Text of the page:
If your program does not offer an official mentoring program, be your own advocate and seek one yourself! Don't be afraid to approach an attending you enjoy working with and ask him or her for advice and support. Also, senior residents, chief residents, and program directors are excellent sources of informal mentoring.
Patient Ownership & Responsibility
Remember to relate. Patients are anxious, feel crummy, and want to know what is wrong with them and what their medical team is going to do about it. They want to know the plan before it is executed. They also want to be listened to and treated with compassion and dignity.
Communicate with the patient and family. You should see your hospitalized patients' multiple times each day. Keep in contact with the family, update them often, assess their needs, answer their questions, reassure them when appropriate, and provide them with education. Families will appreciate the extra time you spend to help guide them through what is probably a frightening experience. Try to place yourself in their position and let the insight from that perspective guide your interactions.
Know all there is to know about your patients. It can be difficult for interns to balance patient ownership with work demands and duty hour restrictions, but it is important to have the facts readily on hand (if not memorized). Spend the time going through the chart to get a picture of where the patient has been in terms of their past medical history and care. Sometimes this helps put their current issues in perspective and allows you to answer questions that may come up on rounds. When the clinical picture is not making sense, these details may be the clues that reveal the diagnosis.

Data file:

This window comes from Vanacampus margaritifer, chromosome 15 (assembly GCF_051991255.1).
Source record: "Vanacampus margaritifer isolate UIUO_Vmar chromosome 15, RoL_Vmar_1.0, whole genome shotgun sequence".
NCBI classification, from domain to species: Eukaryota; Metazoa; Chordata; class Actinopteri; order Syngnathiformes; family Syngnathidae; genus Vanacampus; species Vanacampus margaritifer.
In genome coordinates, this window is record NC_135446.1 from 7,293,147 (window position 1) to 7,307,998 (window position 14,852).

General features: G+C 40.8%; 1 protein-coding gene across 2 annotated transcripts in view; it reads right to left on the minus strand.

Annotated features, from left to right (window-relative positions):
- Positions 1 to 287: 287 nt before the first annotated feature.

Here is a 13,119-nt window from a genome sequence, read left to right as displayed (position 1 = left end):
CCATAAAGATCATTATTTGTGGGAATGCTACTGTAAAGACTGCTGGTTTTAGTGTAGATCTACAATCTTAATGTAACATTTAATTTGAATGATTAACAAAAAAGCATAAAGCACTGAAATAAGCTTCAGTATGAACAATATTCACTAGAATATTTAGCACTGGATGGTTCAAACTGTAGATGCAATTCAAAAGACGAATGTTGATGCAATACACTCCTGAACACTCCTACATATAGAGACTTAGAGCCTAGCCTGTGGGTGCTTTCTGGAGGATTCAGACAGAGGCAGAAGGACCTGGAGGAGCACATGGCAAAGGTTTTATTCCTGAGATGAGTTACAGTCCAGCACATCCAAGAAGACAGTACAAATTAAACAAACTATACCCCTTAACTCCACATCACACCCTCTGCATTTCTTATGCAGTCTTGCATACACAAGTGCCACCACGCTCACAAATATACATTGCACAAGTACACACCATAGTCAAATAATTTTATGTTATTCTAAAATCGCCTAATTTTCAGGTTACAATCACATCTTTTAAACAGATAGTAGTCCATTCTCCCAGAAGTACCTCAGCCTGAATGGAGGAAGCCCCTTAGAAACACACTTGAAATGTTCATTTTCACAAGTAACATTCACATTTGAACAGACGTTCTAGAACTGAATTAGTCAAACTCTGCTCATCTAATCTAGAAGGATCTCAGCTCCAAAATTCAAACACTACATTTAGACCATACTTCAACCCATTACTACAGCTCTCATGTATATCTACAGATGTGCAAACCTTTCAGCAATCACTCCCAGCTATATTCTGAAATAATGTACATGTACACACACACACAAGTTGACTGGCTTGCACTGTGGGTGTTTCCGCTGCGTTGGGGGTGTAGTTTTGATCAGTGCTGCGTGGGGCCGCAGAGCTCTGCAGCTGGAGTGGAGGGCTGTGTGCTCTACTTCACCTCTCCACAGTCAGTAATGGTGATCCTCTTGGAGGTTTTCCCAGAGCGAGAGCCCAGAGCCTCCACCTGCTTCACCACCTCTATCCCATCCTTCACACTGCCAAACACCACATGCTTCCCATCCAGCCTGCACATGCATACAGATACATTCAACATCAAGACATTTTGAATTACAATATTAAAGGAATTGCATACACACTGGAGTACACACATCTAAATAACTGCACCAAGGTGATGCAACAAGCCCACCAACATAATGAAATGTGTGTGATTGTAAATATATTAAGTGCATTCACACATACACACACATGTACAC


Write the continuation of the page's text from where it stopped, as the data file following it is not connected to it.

Be accountable and responsible for patient care. You are supervised and will have to report most of the things you do to senior residents and attendings. Discuss your diagnosis, differential, and plan for evaluating and treating the patient. It is okay to be unsure and ask for help but start by disclosing what you are thinking. Make sure to talk to your senior resident or attending about how you should handle difficult patient encounters or disclose medical errors if they were to happen.
Lead the way. Actively interact with your consultants and ancillary providers such as respiratory, speech, physical, and occupational therapists. Use all available resources to ensure that your patients are receiving the best possible care. Your job is to be the captain of your patient's team, the person who assimilates and integrates information from all relevant sources. Keep everyone informed of the patient's condition and promptly employ suggested recommendations. When caring for hospitalized patients, communicate with their primary care pediatricians.
Give (and request) thorough sign-out. Know each patient's status and tie up any loose ends before transitioning care to the next team. If you are concerned about a patient's condition, emphasize that to both your fellow intern and the senior resident. Tell the oncoming team about any worrisome developments that you have been tracking and offer a contingency plan for managing possible acute changes. Similarly, when receiving sign-out, ask questions to ensure that you understand the patient's status, active issues, and preferred course of action. Document all interventions or changes in management right away. Good notes contribute to a better sign-out and facilitate better patient care. If your institution uses an EMR patient handoff tool/system, be sure to familiarize yourself with it early on.
Anticipate and have a plan. At every phase of care, from your initial assessment to discharge planning, always try to think a few steps ahead. This is one of the biggest differences between being a medical student and being a successful intern. When an issue arises, identify, and gather data that is relevant to the problem, research potential answers, and present a proposed course of action to your supervising resident. Don't get tunnel vision and forget about follow-up plans, home health services and therapies, pharmacy issues, and family education. This applies to both inpatient and outpatient settings.
Expedite patient care. Decreasing hospital length of stay is a worthy goal. Be the advocate for your patients and their families. Advocating can help to mobilize resources, expedite their care, and provide efficient discharge planning.
American Academy of Pediatrics